pointer and arrays

This is a discussion on pointer and arrays within the C Programming forums, part of the General Programming Boards category; Ok I read the chapter again on pointers and still can't seem to grab hold of it. I understand the ...

  1. #1
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    pointer and arrays

    Ok I read the chapter again on pointers and still can't seem to grab hold of it. I understand the what pointer are and what they do in theory just can't seem to do it in real life. Here is another pointer problem we I have to show what the output would be base of the assumed values. If possible use my code to explain pointers to me I think I will understand better.

    Code:
    int list[] = {3, 9, 6};             /* assume list is at address 10240 */
    int n = 150;                         /* assume n is at address 10252 *
    int *p = list                        /* assume n1 is at address 10256 */
    printf("%d -- %d\n", &list[0], list[0]);
    printf("%d -- %d\n", &list[1], list[1]);
    printf("%d -- %d\n", &list[2], list[2]);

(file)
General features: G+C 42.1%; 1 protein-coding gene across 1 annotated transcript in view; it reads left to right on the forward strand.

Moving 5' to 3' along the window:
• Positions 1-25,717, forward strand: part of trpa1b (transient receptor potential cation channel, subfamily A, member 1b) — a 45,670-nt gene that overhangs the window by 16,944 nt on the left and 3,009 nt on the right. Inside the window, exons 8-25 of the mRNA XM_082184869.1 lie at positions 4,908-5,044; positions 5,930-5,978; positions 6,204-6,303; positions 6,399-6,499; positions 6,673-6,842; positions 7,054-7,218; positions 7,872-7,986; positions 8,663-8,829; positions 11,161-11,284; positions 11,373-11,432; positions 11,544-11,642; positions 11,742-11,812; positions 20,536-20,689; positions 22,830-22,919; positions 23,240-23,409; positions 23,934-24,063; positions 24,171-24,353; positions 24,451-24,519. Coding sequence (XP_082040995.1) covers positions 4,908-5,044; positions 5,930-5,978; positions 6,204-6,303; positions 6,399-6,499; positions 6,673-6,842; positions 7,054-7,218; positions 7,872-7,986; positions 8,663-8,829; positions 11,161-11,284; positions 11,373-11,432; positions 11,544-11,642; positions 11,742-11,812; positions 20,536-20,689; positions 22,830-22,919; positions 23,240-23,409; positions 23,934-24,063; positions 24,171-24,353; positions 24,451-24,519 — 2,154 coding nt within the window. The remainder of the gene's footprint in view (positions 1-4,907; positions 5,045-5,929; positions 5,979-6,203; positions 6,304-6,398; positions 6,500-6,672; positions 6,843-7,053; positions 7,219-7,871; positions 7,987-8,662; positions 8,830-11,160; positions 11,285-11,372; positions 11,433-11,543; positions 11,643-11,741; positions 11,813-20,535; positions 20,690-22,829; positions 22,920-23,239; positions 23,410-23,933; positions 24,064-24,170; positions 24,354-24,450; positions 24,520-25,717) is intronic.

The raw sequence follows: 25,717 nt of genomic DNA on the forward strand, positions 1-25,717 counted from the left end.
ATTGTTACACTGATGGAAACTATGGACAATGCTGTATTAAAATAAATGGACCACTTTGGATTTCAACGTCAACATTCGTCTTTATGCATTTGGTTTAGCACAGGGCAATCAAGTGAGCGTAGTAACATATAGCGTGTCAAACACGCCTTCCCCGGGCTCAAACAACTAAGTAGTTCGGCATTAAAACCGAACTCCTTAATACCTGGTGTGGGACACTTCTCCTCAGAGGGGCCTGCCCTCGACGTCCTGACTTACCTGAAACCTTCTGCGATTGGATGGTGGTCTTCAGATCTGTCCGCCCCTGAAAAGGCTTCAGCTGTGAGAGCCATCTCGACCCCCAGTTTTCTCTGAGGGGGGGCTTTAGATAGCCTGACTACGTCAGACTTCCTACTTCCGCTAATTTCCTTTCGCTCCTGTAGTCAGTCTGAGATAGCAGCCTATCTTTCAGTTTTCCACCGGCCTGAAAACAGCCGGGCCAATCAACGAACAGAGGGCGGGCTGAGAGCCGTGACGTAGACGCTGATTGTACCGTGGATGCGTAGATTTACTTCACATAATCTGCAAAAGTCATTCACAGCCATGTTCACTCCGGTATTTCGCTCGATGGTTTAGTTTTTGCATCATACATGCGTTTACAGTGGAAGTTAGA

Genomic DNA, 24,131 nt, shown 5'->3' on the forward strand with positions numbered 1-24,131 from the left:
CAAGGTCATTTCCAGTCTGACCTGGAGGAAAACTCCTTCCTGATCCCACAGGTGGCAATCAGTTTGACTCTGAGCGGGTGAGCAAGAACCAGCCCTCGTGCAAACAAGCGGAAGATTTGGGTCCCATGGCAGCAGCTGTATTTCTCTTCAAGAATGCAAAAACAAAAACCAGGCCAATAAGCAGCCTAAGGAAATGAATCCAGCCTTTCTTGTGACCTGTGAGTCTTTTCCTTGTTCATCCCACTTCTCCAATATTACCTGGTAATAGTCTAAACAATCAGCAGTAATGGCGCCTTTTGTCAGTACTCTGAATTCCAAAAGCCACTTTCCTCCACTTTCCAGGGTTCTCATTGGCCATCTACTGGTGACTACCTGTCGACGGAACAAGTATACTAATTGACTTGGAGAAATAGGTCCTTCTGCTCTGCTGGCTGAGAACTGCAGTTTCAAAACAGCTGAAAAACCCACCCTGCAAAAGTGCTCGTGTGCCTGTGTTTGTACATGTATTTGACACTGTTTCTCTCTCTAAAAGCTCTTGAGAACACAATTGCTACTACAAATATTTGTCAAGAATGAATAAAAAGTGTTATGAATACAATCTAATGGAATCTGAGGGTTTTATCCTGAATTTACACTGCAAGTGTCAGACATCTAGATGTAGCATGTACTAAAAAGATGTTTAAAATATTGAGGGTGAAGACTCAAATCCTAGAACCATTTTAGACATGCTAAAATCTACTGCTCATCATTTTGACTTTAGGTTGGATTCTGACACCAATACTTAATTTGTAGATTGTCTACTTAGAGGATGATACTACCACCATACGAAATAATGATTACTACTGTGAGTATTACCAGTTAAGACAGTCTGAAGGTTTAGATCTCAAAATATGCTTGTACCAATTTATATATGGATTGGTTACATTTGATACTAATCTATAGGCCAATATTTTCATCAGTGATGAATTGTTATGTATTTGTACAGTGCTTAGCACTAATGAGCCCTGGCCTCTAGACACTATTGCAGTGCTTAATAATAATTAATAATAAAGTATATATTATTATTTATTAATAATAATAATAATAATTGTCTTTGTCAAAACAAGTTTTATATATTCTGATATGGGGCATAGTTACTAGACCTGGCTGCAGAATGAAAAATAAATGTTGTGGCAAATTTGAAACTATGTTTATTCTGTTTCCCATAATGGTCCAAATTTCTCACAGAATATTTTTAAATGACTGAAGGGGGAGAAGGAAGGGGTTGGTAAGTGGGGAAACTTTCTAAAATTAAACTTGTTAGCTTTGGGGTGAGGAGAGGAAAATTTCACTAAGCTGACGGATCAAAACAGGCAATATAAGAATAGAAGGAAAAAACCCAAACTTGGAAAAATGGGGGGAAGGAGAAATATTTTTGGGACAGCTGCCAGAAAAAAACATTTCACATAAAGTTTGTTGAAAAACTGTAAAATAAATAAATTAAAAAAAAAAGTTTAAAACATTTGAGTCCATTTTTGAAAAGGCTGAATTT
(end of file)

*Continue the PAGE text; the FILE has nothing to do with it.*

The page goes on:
printf("%d -- %d\n", &n, n);
    printf("%d -- %d -- %d\n", &p, p, *p);
    p++;
    printf("%d -- %d -- %d\n", &p, p, *p);
    p = list;
    printf("%d -- %d\n", (p + 1), *(p + 1));
    printf("%d -- %d\n", (p + 2), *(p + 2));
    printf("%d -- %d\n", p + 1, *p + 1);
    
    
    ----- My Output ---------
    
    10540 -- 3
    10541 -- 9
    10542 -- 6
    10252 -- 150
    10256 -- 10240 -- 3
    10256 -- 10244 -- 9
    10257 -- 4
    10258 -- 5
    10257 -- 4
    
    -----------------------------
    I'm not real confident my output is right. using this example could someone explain it to me.

    thanks.

  2. #2
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    Code:
    10257 -- 4
    10258 -- 5
    10257 -- 4
    This should be:
    Code:
    10257 -- 9
    10258 -- 6
    10257 -- 4
    (p + 1) will print the address of p[1], because you're incrementing where it points to, not what it points to, which is &p[1] or 10257
    Because *(p + 1) is equivalent to p[1], it will print the contents of p[1], which is 6.
    *p + 1 will print the contents of p plus 1, because * has a lower precedence than +. So it will be 3 + 1, that's why you get 4.

  3. #3
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    Thanks l0cke

    I think I'm finally understanding. At least a little.

  4. #4
    ATH0 quzah's Avatar
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    On an aside, you shouldn't be usind %d for pointers. You should be using %p to display the value of its address. See this for more.

    Quzah.
    Hope is the first step on the road to disappointment.

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